You may or may not have found God in your life, but if you read Ben Ehrenreich’s new novel, Ether, you will find God — and find him in situations and positions not unlike many of the rest of us face daily. Who said surviving on our beautiful blue ball was going to be easy? Apparently hard times are not only prescribed for humans but, whoever you are, attempting to navigate our modern landscapes just becomes trickier as each day goes by. And if you happen to be a ‘redeemer,’ who has lost his powers and the ability to make real connections with other beings (beings you may have had some say in creating), then you better duck and cover for mighty sparks are going to fly.

Writers are often voracious readers and Ben is certainly not the exception to this rule. But it’s the actual physical book that he loves and so has no interest in following the latest e-reader or tablet trends. In a piece he authored, titled The Death of the Book, he states, “I adore few humans more than I love books. I make no promises, but I do not expect to purchase a Kindle or a Nook or any of their offspring. I hope to keep bringing home bound paper books until my shelves snap from their weight.” Perhaps someone should suggest some shelving to Ben that is constructed from something other than brittle material.

While it’s true, the man does love his books, his affairs with the printed page go right to the heart of the matter for it is ‘words’ he says he loves as well as the language itself, which propels his pen to paper. Reading his novels it becomes as evident as the shady side of the street that an original voice is at work; a voice worth following not only into the shadows but also into all the corners, crevices, back rooms and dumpsters of humanity. And when the voice grows weary of the deserted backstreets, it often decides to defy gravity and fly off through the stratosphere into heights and atmospheres unknown.

For this exclusive interview for GALO, I spoke with Ehrenreich on the phone from Modesto, California and discussed in depth his new book Ether, his insights into his favorite writers, and his influences. Not one to withhold information on his writing, he also told me how he enjoys creating new ideas and how our winged friends, the birds, without any planning, often end up dropping unexpectedly into the stories he writes.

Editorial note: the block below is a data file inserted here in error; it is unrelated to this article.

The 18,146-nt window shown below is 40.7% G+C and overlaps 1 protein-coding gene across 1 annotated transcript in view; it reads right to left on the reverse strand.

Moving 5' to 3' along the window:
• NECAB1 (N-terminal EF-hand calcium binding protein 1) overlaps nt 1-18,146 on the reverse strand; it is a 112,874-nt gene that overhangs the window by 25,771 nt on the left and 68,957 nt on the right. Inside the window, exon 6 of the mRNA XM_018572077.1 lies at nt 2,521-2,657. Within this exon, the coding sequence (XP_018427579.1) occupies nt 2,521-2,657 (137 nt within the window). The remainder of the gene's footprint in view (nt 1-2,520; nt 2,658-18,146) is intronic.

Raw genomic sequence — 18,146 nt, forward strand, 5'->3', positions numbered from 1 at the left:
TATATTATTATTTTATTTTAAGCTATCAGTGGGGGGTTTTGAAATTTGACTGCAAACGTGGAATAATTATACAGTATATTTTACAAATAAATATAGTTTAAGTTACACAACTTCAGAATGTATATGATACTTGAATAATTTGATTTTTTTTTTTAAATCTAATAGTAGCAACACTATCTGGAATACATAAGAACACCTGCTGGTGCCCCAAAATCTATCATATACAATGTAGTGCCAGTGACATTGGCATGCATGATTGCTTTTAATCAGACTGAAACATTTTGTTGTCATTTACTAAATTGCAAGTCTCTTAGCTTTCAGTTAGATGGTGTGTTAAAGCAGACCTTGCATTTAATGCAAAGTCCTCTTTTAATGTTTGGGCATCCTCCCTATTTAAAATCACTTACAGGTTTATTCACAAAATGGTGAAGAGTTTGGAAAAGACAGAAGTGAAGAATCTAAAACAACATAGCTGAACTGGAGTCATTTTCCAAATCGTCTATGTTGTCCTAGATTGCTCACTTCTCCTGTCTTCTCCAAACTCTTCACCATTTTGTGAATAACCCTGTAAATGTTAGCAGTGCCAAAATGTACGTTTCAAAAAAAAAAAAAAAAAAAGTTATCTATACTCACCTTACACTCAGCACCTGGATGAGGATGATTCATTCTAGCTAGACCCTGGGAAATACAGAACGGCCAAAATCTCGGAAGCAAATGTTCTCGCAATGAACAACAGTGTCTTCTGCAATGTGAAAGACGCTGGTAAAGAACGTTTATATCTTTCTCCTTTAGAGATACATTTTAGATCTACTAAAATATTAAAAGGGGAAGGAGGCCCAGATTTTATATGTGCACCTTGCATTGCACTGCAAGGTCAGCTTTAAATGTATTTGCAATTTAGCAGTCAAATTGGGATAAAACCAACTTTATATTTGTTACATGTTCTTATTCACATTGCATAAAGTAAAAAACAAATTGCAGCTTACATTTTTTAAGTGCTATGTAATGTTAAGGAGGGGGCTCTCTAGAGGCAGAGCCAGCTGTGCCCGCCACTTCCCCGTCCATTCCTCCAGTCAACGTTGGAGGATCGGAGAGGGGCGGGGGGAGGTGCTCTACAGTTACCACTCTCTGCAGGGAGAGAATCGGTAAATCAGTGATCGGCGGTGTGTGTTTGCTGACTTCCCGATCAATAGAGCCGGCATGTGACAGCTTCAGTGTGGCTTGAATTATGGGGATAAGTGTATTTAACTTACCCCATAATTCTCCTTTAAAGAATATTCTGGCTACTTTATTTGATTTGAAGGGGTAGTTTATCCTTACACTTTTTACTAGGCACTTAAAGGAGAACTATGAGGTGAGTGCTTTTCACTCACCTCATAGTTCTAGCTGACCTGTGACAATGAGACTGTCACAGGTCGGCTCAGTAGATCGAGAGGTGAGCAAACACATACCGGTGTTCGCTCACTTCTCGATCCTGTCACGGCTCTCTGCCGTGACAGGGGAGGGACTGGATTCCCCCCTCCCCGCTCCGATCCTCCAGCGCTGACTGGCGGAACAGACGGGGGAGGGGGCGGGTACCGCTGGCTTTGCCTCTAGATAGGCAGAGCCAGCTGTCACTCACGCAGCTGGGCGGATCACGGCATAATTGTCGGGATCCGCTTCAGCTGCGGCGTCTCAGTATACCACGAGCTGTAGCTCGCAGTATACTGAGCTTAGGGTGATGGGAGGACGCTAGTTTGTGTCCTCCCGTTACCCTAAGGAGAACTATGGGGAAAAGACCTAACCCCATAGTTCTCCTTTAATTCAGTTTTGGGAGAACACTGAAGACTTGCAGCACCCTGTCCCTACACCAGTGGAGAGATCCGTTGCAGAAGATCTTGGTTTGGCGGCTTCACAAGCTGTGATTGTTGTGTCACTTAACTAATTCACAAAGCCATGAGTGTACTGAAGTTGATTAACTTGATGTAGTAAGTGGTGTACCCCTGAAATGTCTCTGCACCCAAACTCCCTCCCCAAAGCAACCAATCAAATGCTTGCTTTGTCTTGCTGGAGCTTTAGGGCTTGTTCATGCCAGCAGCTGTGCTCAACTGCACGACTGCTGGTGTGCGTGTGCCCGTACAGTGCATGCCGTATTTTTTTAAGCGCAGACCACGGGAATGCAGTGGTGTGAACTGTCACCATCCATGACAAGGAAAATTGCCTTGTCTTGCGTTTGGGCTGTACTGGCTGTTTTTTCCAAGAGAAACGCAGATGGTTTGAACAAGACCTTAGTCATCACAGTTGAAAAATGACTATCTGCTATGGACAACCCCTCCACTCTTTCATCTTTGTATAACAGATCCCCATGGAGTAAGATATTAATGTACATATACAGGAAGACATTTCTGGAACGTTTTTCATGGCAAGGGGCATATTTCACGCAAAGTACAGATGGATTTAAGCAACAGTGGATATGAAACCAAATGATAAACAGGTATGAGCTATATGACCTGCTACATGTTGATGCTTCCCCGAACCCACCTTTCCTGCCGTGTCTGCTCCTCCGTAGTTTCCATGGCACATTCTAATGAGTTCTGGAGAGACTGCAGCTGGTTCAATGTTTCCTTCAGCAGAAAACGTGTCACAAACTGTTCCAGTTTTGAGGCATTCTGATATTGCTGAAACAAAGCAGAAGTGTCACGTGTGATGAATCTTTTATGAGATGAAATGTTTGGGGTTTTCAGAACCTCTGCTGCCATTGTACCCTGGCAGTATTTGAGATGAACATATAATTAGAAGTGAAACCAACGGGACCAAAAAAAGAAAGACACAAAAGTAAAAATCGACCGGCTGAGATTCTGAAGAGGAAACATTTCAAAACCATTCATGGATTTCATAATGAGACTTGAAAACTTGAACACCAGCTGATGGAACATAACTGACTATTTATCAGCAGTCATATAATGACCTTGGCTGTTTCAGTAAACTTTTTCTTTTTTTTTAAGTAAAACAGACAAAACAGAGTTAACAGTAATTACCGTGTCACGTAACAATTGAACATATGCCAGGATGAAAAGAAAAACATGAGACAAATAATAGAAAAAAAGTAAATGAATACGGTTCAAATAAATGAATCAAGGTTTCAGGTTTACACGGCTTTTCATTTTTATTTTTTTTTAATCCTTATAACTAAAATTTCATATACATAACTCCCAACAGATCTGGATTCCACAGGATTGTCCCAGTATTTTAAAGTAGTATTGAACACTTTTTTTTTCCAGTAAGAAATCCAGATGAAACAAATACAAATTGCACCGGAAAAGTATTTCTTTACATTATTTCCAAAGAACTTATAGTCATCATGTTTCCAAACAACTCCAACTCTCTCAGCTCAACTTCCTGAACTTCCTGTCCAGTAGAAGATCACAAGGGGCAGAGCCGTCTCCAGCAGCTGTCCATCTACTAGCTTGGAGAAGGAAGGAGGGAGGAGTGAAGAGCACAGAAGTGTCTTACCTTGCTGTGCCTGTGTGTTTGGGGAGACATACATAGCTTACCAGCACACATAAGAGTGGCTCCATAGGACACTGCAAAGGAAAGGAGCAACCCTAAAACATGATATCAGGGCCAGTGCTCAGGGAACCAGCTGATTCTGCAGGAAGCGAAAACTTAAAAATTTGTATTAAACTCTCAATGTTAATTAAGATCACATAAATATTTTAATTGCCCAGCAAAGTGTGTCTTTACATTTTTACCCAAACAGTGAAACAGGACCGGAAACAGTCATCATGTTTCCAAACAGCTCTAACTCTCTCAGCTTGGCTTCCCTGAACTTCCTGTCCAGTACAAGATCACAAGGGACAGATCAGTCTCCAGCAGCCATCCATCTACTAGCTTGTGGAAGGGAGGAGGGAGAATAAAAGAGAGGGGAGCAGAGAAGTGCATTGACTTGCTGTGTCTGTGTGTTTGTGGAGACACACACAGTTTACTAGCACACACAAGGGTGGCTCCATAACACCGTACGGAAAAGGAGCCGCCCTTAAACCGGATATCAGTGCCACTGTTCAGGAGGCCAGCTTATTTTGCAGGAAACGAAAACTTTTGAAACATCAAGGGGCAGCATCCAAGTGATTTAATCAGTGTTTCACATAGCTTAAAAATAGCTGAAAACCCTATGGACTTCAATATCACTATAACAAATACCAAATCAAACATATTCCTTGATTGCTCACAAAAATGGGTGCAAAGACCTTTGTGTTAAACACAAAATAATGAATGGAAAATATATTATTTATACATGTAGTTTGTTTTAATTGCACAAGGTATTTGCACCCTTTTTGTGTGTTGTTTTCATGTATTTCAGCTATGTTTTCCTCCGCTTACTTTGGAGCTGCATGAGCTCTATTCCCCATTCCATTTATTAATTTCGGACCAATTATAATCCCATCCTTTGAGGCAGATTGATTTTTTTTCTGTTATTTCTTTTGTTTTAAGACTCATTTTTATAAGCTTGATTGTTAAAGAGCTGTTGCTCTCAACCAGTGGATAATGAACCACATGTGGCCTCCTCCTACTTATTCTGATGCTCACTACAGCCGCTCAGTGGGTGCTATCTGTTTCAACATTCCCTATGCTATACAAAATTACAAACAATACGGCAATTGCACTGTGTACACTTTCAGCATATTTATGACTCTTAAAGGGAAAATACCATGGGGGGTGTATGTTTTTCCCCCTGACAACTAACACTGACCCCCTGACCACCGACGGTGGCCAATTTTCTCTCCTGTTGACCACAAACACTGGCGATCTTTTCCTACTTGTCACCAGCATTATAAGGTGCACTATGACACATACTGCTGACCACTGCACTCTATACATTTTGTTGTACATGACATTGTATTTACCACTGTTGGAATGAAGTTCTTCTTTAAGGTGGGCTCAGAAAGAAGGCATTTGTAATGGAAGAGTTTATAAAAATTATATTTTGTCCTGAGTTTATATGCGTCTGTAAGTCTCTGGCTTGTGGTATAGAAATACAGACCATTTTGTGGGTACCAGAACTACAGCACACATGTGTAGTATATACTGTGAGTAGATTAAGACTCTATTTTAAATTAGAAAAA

A quick wit and sophisticated sense of humor not only spark and light up Ehrenreich’s writing, but also helped send our conversation way up past the broken bookshelves and into the starry ether.

GALO: Before you were able to make your way as a writer did you need to go the way of ‘survival’ jobs such as bartending and the like?

Ben Ehrenreich: Oh yeah, sure. Not bartending–but I worked in the kitchen of a bar. I waited tables, I cooked, [and] I bussed. [I] had a series of crappy office jobs, and eventually kind of started making a living as a writer by getting a temporary clerical gig at LA Weekly in the late 90s, and did every menial job that was to be done there for a little while. Then [I] started getting chances to write, eventually that became a semi viable way of making a living, to my great surprise and pleasure.

GALO: Your mother is the well-known writer Barbara Ehrenreich. How did her work influence you as a child?

BE: I think mainly just the example of growing up with a writer in the house and kind of understanding that this person, who goes down into her office [and] disappears into this dark room in our basement for most of every day, and sits in front of a computer, this practice of writing–which otherwise seems like the sheerest lunacy and masochism–is in fact a normal way of life.  She was very disciplined.

GALO: So is this what helped you decide that it would be a good idea to pick up the pen?

BE: I grew up around books and was an enormous, enormous reader. My parents definitely encouraged me to read a lot and I didn’t need a whole lot of encouraging. And eventually I think I figured out that there wasn’t anything, as difficult as it is and as miserable as it often can be, there wasn’t anything else that brought me the freedom and pleasure that writing brings. The pleasures of being able to open up another world through language and bring whatever questions and problems you’re trying to figure out, whether they’re philosophical problems or problems of language or whatever, and test them in creating alternate worlds — I feel really lucky to be able to do that.

GALO: Many reviews and articles about Ether comment on the character known as the stranger. I assume you are aware of the existentialist novel by Albert Camus entitled, The Stranger.

BE: Yeah, and I read it, probably read it more than once when I was in my late teens. But I wasn’t thinking about it at all in writing this book. And I think in some early moment, I thought maybe I shouldn’t call him the stranger, but it was what I wanted to name him, so…

GALO: So Camus’ book had no direct influence on Ether?

BE: No. There are the sideways and sneaky ways that books invade your subconscious, you find things coming out in your writing that you’ve read without thinking about it; they may have happened here, but nothing direct.

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